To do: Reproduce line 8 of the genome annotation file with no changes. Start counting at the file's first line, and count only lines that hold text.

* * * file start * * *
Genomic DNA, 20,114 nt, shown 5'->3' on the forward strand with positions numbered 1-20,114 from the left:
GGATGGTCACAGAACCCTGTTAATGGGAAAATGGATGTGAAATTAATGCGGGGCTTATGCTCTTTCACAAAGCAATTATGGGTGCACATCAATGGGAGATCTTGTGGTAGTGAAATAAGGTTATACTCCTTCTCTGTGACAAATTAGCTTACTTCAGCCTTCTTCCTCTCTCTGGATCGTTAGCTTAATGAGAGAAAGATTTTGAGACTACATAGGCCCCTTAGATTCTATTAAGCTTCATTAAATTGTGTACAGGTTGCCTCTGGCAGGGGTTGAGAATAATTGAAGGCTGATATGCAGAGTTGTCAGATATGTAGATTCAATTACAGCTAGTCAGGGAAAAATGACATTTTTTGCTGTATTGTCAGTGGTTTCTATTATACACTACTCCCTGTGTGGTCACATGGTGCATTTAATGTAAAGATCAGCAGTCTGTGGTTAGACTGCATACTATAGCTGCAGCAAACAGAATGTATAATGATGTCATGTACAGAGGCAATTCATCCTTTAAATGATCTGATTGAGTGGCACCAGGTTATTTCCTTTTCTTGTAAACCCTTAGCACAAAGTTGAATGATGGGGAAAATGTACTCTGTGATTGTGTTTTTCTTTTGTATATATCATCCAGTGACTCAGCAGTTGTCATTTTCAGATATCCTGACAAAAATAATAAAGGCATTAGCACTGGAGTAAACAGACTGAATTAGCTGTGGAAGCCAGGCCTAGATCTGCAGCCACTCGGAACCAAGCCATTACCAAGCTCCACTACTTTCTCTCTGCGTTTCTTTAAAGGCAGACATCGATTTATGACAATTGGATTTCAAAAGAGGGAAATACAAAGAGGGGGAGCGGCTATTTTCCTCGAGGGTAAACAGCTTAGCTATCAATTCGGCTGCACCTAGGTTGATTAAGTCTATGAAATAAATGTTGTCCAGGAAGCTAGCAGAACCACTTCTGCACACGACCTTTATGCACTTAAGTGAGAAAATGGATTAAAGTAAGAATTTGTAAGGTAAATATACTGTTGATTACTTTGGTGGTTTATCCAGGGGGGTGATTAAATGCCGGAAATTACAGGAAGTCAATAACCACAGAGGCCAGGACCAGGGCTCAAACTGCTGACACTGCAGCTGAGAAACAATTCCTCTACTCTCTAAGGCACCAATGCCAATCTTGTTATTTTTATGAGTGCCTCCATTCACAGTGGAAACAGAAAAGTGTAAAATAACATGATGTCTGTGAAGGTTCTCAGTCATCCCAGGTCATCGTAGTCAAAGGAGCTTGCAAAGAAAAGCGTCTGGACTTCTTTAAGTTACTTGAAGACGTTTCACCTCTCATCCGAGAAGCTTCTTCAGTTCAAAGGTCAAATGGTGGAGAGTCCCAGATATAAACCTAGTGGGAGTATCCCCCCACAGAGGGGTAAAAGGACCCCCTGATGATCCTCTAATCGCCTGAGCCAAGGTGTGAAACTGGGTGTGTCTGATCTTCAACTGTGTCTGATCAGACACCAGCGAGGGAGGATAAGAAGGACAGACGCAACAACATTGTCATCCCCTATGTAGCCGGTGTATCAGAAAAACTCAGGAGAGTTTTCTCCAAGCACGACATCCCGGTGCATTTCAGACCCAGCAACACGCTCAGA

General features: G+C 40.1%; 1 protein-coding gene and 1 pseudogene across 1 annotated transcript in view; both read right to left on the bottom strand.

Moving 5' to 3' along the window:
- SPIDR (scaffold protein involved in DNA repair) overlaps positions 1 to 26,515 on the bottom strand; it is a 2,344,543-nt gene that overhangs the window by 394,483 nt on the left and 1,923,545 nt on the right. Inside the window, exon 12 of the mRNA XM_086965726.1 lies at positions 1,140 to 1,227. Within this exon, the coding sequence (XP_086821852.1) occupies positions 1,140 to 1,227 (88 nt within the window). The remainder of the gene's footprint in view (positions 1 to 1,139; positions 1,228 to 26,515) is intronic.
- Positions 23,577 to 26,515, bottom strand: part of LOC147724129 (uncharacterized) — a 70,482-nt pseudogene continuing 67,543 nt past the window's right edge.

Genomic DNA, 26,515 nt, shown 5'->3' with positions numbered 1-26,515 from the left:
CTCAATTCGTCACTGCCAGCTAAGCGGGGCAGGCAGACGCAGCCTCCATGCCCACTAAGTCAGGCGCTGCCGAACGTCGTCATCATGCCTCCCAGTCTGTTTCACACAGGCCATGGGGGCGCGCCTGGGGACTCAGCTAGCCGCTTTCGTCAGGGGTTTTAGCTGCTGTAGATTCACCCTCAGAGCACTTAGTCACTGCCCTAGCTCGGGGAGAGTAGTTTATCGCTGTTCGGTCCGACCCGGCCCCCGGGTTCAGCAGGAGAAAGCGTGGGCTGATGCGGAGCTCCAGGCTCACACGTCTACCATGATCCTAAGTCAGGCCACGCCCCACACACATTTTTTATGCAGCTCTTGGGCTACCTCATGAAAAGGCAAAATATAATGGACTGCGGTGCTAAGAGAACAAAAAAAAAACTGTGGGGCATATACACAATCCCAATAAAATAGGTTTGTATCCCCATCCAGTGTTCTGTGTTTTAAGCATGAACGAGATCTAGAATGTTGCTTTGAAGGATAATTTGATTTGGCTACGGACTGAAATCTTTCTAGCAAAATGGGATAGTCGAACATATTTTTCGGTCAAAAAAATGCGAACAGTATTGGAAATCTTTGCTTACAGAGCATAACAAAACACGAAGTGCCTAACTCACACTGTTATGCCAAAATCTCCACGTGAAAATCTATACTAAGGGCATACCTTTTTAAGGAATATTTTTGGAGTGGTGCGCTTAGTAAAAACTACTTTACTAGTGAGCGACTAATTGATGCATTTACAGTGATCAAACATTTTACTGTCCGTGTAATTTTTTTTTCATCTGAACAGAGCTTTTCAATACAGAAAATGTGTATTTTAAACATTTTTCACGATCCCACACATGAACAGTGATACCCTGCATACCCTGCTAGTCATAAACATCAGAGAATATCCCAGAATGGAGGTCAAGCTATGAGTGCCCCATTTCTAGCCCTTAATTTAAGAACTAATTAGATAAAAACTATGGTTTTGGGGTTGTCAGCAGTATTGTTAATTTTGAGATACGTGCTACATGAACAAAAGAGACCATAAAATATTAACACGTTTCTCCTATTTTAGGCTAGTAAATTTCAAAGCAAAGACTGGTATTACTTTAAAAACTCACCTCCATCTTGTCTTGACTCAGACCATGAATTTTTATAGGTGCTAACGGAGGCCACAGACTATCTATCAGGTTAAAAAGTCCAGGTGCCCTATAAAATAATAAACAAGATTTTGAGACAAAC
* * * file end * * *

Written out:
CTCAATTCGTCACTGCCAGCTAAGCGGGGCAGGCAGACGCAGCCTCCATGCCCACTAAGTCAGGCGCTGCCGAACGTCGTCATCATGCCTCCCAGTCTGTTTCACACAGGCCATGGGGGCGCGCCTGGGGACTCAGCTAGCCGCTTTCGTCAGGGGTTTTAGCTGCTGTAGATTCACCCTCAGAGCACTTAGTCACTGCCCTAGCTCGGGGAGAGTAGTTTATCGCTGTTCGGTCCGACCCGGCCCCCGGGTTCAGCAGGAGAAAGCGTGGGCTGATGCGGAGCTCCAGGCTCACACGTCTACCATGATCCTAAGTCAGGCCACGCCCCACACACATTTTTTATGCAGCTCTTGGGCTACCTCATGAAAAGGCAAAATATAATGGACTGCGGTGCTAAGAGAACAAAAAAAAAACTGTGGGGCATATACACAATCCCAATAAAATAGGTTTGTATCCCCATCCAGTGTTCTGTGTTTTAAGCATGAACGAGATCTAGAATGTTGCTTTGAAGGATAATTTGATTTGGCTACGGACTGAAATCTTTCTAGCAAAATGGGATAGTCGAACATATTTTTCGGTCAAAAAAATGCGAACAGTATTGGAAATCTTTGCTTACAGAGCATAACAAAACACGAAGTGCCTAACTCACACTGTTATGCCAAAATCTCCACGTGAAAATCTATACTAAGGGCATACCTTTTTAAGGAATATTTTTGGAGTGGTGCGCTTAGTAAAAACTACTTTACTAGTGAGCGACTAATTGATGCATTTACAGTGATCAAACATTTTACTGTCCGTGTAATTTTTTTTTCATCTGAACAGAGCTTTTCAATACAGAAAATGTGTATTTTAAACATTTTTCACGATCCCACACATGAACAGTGATACCCTGCATACCCTGCTAGTCATAAACATCAGAGAATATCCCAGAATGGAGGTCAAGCTATGAGTGCCCCATTTCTAGCCCTTAATTTAAGAACTAATTAGATAAAAACTATGGTTTTGGGGTTGTCAGCAGTATTGTTAATTTTGAGATACGTGCTACATGAACAAAAGAGACCATAAAATATTAACACGTTTCTCCTATTTTAGGCTAGTAAATTTCAAAGCAAAGACTGGTATTACTTTAAAAACTCACCTCCATCTTGTCTTGACTCAGACCATGAATTTTTATAGGTGCTAACGGAGGCCACAGACTATCTATCAGGTTAAAAAGTCCAGGTGCCCTATAAAATAATAAACAAGATTTTGAGACAAAC